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What you need to know about COVID-19: August 7, 2020
Lucy Maud Montgomery is famous for telling the story of P.E.I.’s most beloved fictional character.
Now, Parks Canada is getting ready to tell the author’s story.
A new exhibit is scheduled to be unveiled to the public on Canada Day (but could be ready by this weekend) at Green Gables Heritage Place, the site where countless visitors from around the world have come to see the house made famous by the 1908 novel “Anne of Green Gables’’.
The exhibit is housed in the new $1.2 million interpretive centre, which has given the site a whole new feel. The Green Gables house is not visible from the parking lot, so sthat “a-ha’’ moment now comes once people exit the new Montgomery exhibit.
“It’s where we encourage people to leave reality behind and start to use their own imaginations and imagine the land of “Anne’’,’’ said Chantelle MacDonald, project manager with Parks Canada. “This exhibit focuses more on L.M. Montgomery than (the site) did before.’’
At a glance
The new L.M. Montgomery exhibit includes:
- A visual biography of her life
- How she came to write “Anne of Green Gables’’ and what the editing process looked like
- An illustrated version of the 1908 novel for those who aren’t familiar with the story or don’t speak English or French
- Various “Anne’’ book covers from around the world to show how different languages and cultures interpreted the story
The tour begins with a visual biography of the author. Parks Canada worked with various stakeholders, including the Lucy Maud Montgomery Institute, Elizabeth Epperly, founding chairwoman of the institute, people from the area and Montgomery fans, to pick out images of people, places and things that were important to the author and that showcased different phases of her life.
It includes a tumultuous part of her life where the exhibit details the struggles Montgomery and her husband had with mental health issues.
“We haven’t sugar-coated anything,’’ MacDonald said. “Those things are part of her story, and we wanted to ensure that those things, that all parts of the story were told.’’
There are also some examples of Montgomery’s scrapbooks, which have been carefully reproduced.
As people move along the exhibit, they’ll learn about the author’s writing process and how she went about writing her famous first novel.
There is also a sound wall where people can listen to audio of different reviews, good and bad, that came out following the book’s release in 1908.
A colourful illustrated version of “Anne of Green Gables’’ has also been created for the exhibit for visitors who don't know the story or perhaps don’t speak either English or French.
“We don’t give anything away, but (people) will get the gist of major plotlines in the story.’’
Towards the end of the exhibit, a wall is covered from top to bottom with various book covers, showing how different languages and different countries told the story of “Anne of Green Gables’’.
“There are so many different interpretations of “Anne’’ and everyone sees “Anne’’ differently. Everyone has their own image of “Anne’’. We talk about how the story and Montgomery inspired the world.’’
The exhibit even pays tribute to the actresses who have played “Anne’’ on television, such as Megan Follows, Ella Ballentine and Amybeth McNulty.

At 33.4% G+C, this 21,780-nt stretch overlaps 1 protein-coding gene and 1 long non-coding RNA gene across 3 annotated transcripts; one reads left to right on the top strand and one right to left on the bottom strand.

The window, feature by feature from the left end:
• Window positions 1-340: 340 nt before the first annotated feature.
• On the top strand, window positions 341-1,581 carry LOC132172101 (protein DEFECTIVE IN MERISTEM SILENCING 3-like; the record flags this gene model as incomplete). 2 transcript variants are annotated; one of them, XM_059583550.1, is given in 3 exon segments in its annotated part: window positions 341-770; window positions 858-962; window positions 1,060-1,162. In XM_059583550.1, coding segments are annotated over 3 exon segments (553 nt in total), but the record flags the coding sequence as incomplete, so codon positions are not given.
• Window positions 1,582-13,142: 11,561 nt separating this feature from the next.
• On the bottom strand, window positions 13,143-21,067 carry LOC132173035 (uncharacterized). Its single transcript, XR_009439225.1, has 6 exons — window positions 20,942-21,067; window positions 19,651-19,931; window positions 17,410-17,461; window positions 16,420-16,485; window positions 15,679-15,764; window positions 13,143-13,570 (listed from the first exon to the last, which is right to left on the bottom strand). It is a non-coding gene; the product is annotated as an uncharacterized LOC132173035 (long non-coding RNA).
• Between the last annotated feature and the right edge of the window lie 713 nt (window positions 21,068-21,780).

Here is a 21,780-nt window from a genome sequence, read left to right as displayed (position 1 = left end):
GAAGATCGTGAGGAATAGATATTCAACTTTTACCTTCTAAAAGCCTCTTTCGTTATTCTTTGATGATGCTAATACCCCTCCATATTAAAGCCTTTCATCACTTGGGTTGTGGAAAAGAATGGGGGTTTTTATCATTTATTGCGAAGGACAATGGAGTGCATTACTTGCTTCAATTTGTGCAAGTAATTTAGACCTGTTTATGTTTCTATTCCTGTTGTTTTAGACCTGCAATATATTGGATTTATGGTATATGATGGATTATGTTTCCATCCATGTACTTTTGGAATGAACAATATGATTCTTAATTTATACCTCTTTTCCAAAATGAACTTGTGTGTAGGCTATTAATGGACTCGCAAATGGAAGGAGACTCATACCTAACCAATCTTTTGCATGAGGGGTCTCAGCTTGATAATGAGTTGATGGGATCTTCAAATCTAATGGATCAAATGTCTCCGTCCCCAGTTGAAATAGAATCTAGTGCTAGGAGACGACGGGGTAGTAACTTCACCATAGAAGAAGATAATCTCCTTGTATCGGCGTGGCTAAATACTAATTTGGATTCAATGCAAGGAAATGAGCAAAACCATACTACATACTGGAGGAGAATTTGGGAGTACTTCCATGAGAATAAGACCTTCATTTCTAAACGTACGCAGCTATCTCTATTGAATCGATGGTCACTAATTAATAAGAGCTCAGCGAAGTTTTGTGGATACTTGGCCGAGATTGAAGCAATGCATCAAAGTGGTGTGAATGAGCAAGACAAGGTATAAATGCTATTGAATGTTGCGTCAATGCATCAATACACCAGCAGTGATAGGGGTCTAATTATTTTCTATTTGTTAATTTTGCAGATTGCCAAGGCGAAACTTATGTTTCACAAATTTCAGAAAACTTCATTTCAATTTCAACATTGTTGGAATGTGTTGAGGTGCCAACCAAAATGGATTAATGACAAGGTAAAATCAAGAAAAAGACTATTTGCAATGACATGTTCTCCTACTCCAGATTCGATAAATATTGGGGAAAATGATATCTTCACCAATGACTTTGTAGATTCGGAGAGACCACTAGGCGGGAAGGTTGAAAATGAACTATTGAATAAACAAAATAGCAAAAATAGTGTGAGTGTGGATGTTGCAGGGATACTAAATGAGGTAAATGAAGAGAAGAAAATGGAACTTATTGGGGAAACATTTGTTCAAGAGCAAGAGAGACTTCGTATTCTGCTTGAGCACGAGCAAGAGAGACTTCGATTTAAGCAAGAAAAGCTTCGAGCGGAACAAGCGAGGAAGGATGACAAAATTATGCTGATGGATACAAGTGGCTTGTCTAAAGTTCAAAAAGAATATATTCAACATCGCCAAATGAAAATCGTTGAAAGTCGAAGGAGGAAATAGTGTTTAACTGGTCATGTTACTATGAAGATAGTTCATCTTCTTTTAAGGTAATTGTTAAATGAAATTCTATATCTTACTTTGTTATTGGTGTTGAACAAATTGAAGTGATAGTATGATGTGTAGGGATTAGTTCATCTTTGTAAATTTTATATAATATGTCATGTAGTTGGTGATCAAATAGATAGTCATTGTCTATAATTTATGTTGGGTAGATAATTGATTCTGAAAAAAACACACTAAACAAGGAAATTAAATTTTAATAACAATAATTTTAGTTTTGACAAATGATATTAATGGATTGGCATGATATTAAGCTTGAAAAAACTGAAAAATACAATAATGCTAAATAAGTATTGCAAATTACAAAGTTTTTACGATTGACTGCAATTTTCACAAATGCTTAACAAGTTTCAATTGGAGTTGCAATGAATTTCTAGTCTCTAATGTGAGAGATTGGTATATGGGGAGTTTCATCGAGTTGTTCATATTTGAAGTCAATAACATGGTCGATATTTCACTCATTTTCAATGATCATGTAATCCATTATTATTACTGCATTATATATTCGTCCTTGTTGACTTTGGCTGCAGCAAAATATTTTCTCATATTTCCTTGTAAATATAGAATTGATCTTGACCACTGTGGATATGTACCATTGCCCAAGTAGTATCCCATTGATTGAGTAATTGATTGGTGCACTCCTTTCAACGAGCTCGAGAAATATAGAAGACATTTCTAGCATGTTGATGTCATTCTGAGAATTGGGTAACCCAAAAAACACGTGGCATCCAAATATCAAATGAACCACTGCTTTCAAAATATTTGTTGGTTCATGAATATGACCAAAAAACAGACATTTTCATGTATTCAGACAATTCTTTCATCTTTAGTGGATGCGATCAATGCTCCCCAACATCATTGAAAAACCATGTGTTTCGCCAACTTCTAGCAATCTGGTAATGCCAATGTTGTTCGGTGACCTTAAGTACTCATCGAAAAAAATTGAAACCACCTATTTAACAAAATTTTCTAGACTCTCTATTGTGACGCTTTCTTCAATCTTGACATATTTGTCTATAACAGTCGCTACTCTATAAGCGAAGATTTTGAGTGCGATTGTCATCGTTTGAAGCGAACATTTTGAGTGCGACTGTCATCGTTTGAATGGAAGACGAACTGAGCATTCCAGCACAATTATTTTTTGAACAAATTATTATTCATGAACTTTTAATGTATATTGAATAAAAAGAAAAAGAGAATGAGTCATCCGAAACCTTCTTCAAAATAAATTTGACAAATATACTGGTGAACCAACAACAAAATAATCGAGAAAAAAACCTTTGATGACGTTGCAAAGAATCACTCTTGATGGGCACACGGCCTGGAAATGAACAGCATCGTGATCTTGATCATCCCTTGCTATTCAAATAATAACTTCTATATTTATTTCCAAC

Next to photographs of the actresses are the vibrant colours and textures Montgomery’s words brought to life — the patchwork of red soil and green grass, blue skies, the golds of the fall and the whites of the cherry blossoms.
Hanging from the ceiling are six banners, all featuring themes pulled from Montgomery’s works — imagination, friendship, sense of self, connection to natural beauty, freedom and belonging.
Also featured is a model of the Green Gables house and property built entirely out of Lego pieces. It took Ben MacLeod of Northam 100 hours to complete it. For kids who want to give it a shot, there will be Lego blocks on the table that surrounds the display where they can use their own imaginations to create something.
Emily Woster, a visiting scholar with the L.M. Montgomery Institute, said she is thrilled that both the physical space of the exhibit — self-guided, curving paths and nature themes — and the content of the new space — biographical notes and connections to P.E.I. — seem to reflect Montgomery’s style and honour her legacy.
“I also really appreciate that the new centre invites visitors to actively engage with Montgomery’s story, not just passively receive information,’’ said Woster, an assistant professor in the Department of English, linguistics and writing studies at the University of Minnesota Duluth. “In particular, I look forward to the ways that the exhibits will invite people to visit both Green Gables and the homestead as we owe our fictional “Anne’’ to both places.’’
The homestead Woster refers to is the site of Montgomery’s actual Cavendish home just up the road, next to the post office.
It has taken two years to develop the exhibit and the visitor’s centre. Construction on the building started in January following a report in 2015 from Parks Canada that recommended improvements to the visitor flow. The old visitor centre and gift shop were demolished to make way for the new development.
MacDonald has been on hand to see a lot of changes to the site over the years. She started as a guide and worked her way up the ladder to the projects office where she’s at today.
“It’s been amazing,’’ MacDonald said, pausing to find the right words.